Dar es Salaam. There comes a time when you have to bid farewell however successful a career has been and sometimes the sooner the better.
It provides one with room for reflections especially when it has been a good ride whereas the opposite could equally be true.
So Hashim Lundega finally threw in the towel at Miss Tanzania after two decades plus at the helm of the Miss World Tanzania franchise.
Many believe that even as noble as his intentions might be, it came a little too late to save the face of the pageantry.
He passes on the baton to Basila Mwanakuzi who won the Miss Tanzania contest in 1998 in what analysts say was a carefully negotiated succession plan to save the ailing organisation from disgrace.
He had grown quite weary, like a long serving general in the battle field, the 23 years had taken its toll, he had lost his glow as his trademark smile dried up.
In Mwanukuzi and her The Look Ltd, he sees a more vibrant and youthful administration that he believes will steer the organisation back to its glory days.
The last three years of his reign were tumultuous and there was every indication that his time was up and he was living on borrowed tenure.
Miss Tanzania which was once one of the most revered entertainment dates on the entertainment calendar was on the verge of a total collapse and there was need to bring some order in the house.
Lundenga was quick to admit that despite the success that the pageantry enjoyed in the early years, there were challenges too, especially after the confusion that led to the suspension of the contest in 2014.
When Sitti Mtemvu abdicated her throne 29 days after she had been crowned in 2014, there was every indication that all was not well at the Miss Tanzania establishment.
Indeed as it turned out it was a very troubled place that even stellar performance by Happiness Waitimanywa at the Miss World couldn’t help their cause.
Echoes of 1967 rumbled in the background; a court cases pitting the franchise holders, a public that was still yawning for the truth over Sitti’s real age were among issues that Lundenga and Co had to contend with.
As the narrative wore on, little known to the public, there was more dirt that was stifling the pageantry two decades and the result was a fallout with plenty of dirty linen being washed in public.
At that point even as the pageantry’s reputation seemed to be waning Lundenga insisted that Miss Tanzania had left a mark that not many contest in the country can boast of.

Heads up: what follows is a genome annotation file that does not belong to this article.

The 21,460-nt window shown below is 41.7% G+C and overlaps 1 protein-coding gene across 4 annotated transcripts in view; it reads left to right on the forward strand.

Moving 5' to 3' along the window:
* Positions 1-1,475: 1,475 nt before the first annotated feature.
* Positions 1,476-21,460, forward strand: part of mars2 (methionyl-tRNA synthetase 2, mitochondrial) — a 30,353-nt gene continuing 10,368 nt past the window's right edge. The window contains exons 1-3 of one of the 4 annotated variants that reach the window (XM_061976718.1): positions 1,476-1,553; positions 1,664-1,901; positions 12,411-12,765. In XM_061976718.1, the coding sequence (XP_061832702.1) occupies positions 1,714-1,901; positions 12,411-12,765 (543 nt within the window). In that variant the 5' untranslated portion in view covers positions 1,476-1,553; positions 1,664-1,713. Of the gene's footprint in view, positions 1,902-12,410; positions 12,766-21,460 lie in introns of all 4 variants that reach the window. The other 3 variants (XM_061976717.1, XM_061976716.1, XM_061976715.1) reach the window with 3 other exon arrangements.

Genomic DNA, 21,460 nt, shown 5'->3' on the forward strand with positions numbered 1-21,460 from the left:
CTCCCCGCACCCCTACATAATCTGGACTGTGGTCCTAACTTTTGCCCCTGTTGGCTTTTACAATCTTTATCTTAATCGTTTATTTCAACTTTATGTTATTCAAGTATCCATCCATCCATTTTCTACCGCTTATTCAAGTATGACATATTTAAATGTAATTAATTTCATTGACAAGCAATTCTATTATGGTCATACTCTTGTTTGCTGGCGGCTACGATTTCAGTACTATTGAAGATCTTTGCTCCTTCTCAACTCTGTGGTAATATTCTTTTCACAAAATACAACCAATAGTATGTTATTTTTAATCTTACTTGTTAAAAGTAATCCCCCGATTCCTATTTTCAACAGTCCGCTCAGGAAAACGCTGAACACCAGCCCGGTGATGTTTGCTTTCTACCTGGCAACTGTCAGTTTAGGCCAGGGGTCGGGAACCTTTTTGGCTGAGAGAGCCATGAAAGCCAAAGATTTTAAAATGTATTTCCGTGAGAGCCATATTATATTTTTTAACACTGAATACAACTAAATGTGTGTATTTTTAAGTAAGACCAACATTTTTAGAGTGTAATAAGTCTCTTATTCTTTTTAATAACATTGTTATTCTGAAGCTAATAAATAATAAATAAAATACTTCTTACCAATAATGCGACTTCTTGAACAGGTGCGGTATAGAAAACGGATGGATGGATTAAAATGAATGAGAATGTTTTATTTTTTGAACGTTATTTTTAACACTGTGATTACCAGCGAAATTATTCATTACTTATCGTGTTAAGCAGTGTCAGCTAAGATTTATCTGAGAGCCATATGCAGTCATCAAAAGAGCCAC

The prizes for the winners soon became a cat and mouse game sometimes taking too long to be delivered much to the frustration of the queens at some point.
As Lino and Co became the number one casualties of the in fights and the ban, financial support also took a hit as no sensible sponsor was willing to put their money in a franchise whose ownership was not clear. The contest though an annual event had become a predictable money spinner for most of the grass root organisers who admit that they had to reinvent to survive.
The result was that on two occasions the pageant failed to hold the annual contest and had to make do with a recycled beauty queen at the Miss World Contest.
Lundenga and co will boast of considerable success that they brought to individuals who participated in the final stages of the contest with some of them enjoying high profile celebrity status.
According to him most of the former beauty queens became very successful because the institution gave them a platform to realise their dreams in their chosen careers.
“The success of the beauties isn’t in the winning of the world title alone. It’s where the beauties go afterwards,” he once told The Beat in an interview.
However, even with such assurances it remains unclear whether it was Lundenga who was the problem or the entire institution led by Lino and Co.
Lundenga’s reign is now something for the museum piece and Basila has taken over from the man who mentored her, there are huge tasks that await the new administration.
On top of it all is the restoration of the confidence amongst the stake holders with the promise that they can take the pageantry back to its glory days.
The Look will have to revamp the institution to give it a new face, one that will bring financial support, a feature that had taken a downward spiral in the final days of the Lundenga administration. All the same there is every indication that glory days could soon return given what women administrators have done in other countries’ pageantry.